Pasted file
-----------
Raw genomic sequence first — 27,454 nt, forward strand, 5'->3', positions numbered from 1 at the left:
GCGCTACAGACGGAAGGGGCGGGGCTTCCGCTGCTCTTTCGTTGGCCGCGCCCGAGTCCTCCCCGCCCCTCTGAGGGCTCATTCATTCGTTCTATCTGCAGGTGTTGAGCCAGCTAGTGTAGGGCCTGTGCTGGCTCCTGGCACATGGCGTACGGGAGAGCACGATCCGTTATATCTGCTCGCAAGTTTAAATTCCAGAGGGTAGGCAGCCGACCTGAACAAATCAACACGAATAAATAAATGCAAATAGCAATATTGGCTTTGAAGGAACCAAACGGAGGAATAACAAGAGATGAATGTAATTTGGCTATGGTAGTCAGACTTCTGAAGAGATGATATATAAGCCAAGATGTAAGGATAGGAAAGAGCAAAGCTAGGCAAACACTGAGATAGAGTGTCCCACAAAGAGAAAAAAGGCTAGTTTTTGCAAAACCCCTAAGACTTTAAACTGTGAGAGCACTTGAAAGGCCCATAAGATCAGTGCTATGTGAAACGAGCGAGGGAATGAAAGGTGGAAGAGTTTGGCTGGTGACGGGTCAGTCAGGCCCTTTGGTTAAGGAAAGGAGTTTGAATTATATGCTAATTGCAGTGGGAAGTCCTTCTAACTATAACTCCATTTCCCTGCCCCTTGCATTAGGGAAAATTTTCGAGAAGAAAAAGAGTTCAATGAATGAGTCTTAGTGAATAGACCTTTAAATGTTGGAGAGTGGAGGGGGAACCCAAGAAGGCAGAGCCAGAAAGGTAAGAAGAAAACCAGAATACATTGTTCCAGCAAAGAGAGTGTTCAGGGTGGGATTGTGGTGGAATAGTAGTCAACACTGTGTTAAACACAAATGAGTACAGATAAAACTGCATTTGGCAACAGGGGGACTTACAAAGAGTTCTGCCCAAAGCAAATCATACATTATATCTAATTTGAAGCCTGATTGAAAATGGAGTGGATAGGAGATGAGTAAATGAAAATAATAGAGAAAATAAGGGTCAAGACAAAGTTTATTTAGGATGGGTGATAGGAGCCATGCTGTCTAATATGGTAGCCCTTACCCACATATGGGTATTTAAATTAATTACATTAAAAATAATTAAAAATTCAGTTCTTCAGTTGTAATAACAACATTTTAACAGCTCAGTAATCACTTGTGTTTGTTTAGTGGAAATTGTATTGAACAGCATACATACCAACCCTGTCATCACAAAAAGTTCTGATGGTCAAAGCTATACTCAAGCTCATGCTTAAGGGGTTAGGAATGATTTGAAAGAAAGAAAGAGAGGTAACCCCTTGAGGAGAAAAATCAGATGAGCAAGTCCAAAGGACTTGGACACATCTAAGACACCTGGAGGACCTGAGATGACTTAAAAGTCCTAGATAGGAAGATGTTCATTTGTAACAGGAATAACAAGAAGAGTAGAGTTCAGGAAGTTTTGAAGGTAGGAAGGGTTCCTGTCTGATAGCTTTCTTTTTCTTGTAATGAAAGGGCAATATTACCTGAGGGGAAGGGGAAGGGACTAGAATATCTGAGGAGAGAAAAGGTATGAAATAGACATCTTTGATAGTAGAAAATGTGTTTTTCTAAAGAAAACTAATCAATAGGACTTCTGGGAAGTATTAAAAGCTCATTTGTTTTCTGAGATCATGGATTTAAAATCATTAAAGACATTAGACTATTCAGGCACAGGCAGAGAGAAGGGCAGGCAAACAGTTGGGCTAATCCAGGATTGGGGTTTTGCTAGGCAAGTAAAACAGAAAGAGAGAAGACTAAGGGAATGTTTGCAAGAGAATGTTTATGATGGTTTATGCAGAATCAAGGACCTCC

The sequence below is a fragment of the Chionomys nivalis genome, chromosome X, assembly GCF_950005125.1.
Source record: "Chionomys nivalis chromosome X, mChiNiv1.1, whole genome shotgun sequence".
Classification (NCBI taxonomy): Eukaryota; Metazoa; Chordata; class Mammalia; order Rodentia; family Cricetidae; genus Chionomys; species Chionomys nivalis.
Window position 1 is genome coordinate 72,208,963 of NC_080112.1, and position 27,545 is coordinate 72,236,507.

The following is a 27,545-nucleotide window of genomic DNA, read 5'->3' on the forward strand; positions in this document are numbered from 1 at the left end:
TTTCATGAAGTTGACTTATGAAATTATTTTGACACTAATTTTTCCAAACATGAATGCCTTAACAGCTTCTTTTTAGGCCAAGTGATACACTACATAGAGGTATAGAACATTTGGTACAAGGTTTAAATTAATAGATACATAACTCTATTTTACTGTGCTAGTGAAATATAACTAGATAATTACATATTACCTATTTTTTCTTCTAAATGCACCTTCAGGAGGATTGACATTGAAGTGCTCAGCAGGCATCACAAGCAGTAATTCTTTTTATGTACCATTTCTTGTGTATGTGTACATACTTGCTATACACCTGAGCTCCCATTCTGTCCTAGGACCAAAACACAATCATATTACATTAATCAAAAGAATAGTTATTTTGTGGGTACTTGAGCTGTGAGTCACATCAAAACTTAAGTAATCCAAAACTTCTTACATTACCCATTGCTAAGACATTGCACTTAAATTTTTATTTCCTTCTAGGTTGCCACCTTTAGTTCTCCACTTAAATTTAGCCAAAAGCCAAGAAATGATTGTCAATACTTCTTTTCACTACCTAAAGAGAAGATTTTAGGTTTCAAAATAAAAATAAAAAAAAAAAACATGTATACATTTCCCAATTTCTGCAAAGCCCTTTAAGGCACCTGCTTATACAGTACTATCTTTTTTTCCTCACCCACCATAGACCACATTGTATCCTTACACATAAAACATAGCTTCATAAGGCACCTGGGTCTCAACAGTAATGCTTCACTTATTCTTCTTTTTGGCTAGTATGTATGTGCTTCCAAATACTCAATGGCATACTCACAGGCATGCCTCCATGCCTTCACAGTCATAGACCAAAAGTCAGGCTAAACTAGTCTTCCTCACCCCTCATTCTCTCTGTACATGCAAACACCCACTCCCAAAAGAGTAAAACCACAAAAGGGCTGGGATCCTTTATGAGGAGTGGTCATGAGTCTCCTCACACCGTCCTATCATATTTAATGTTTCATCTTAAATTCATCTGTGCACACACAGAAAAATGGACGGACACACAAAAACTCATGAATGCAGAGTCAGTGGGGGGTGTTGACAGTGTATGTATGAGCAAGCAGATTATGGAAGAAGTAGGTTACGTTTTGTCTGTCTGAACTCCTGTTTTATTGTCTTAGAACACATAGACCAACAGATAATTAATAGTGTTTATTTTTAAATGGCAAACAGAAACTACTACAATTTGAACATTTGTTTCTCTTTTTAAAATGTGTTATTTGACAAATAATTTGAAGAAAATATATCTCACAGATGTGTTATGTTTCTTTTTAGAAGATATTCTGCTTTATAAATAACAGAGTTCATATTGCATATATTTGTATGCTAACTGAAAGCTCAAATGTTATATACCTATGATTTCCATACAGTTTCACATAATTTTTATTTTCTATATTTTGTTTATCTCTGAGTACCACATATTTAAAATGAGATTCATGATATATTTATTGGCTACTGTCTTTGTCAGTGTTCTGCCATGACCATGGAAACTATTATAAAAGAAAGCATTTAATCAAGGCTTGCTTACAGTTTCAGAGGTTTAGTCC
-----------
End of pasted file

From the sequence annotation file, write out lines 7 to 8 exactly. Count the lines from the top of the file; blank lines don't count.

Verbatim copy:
The following is a 27,545-nucleotide window of genomic DNA, read 5'->3' on the forward strand; positions in this document are numbered from 1 at the left end:
TTTCATGAAGTTGACTTATGAAATTATTTTGACACTAATTTTTCCAAACATGAATGCCTTAACAGCTTCTTTTTAGGCCAAGTGATACACTACATAGAGGTATAGAACATTTGGTACAAGGTTTAAATTAATAGATACATAACTCTATTTTACTGTGCTAGTGAAATATAACTAGATAATTACATATTACCTATTTTTTCTTCTAAATGCACCTTCAGGAGGATTGACATTGAAGTGCTCAGCAGGCATCACAAGCAGTAATTCTTTTTATGTACCATTTCTTGTGTATGTGTACATACTTGCTATACACCTGAGCTCCCATTCTGTCCTAGGACCAAAACACAATCATATTACATTAATCAAAAGAATAGTTATTTTGTGGGTACTTGAGCTGTGAGTCACATCAAAACTTAAGTAATCCAAAACTTCTTACATTACCCATTGCTAAGACATTGCACTTAAATTTTTATTTCCTTCTAGGTTGCCACCTTTAGTTCTCCACTTAAATTTAGCCAAAAGCCAAGAAATGATTGTCAATACTTCTTTTCACTACCTAAAGAGAAGATTTTAGGTTTCAAAATAAAAATAAAAAAAAAAAACATGTATACATTTCCCAATTTCTGCAAAGCCCTTTAAGGCACCTGCTTATACAGTACTATCTTTTTTTCCTCACCCACCATAGACCACATTGTATCCTTACACATAAAACATAGCTTCATAAGGCACCTGGGTCTCAACAGTAATGCTTCACTTATTCTTCTTTTTGGCTAGTATGTATGTGCTTCCAAATACTCAATGGCATACTCACAGGCATGCCTCCATGCCTTCACAGTCATAGACCAAAAGTCAGGCTAAACTAGTCTTCCTCACCCCTCATTCTCTCTGTACATGCAAACACCCACTCCCAAAAGAGTAAAACCACAAAAGGGCTGGGATCCTTTATGAGGAGTGGTCATGAGTCTCCTCACACCGTCCTATCATATTTAATGTTTCATCTTAAATTCATCTGTGCACACACAGAAAAATGGACGGACACACAAAAACTCATGAATGCAGAGTCAGTGGGGGGTGTTGACAGTGTATGTATGAGCAAGCAGATTATGGAAGAAGTAGGTTACGTTTTGTCTGTCTGAACTCCTGTTTTATTGTCTTAGAACACATAGACCAACAGATAATTAATAGTGTTTATTTTTAAATGGCAAACAGAAACTACTACAATTTGAACATTTGTTTCTCTTTTTAAAATGTGTTATTTGACAAATAATTTGAAGAAAATATATCTCACAGATGTGTTATGTTTCTTTTTAGAAGATATTCTGCTTTATAAATAACAGAGTTCATATTGCATATATTTGTATGCTAACTGAAAGCTCAAATGTTATATACCTATGATTTCCATACAGTTTCACATAATTTTTATTTTCTATATTTTGTTTATCTCTGAGTACCACATATTTAAAATGAGATTCATGATATATTTATTGGCTACTGTCTTTGTCAGTGTTCTGCCATGACCATGGAAACTATTATAAAAGAAAGCATTTAATCAAGGCTTGCTTACAGTTTCAGAGGTTTAGTCC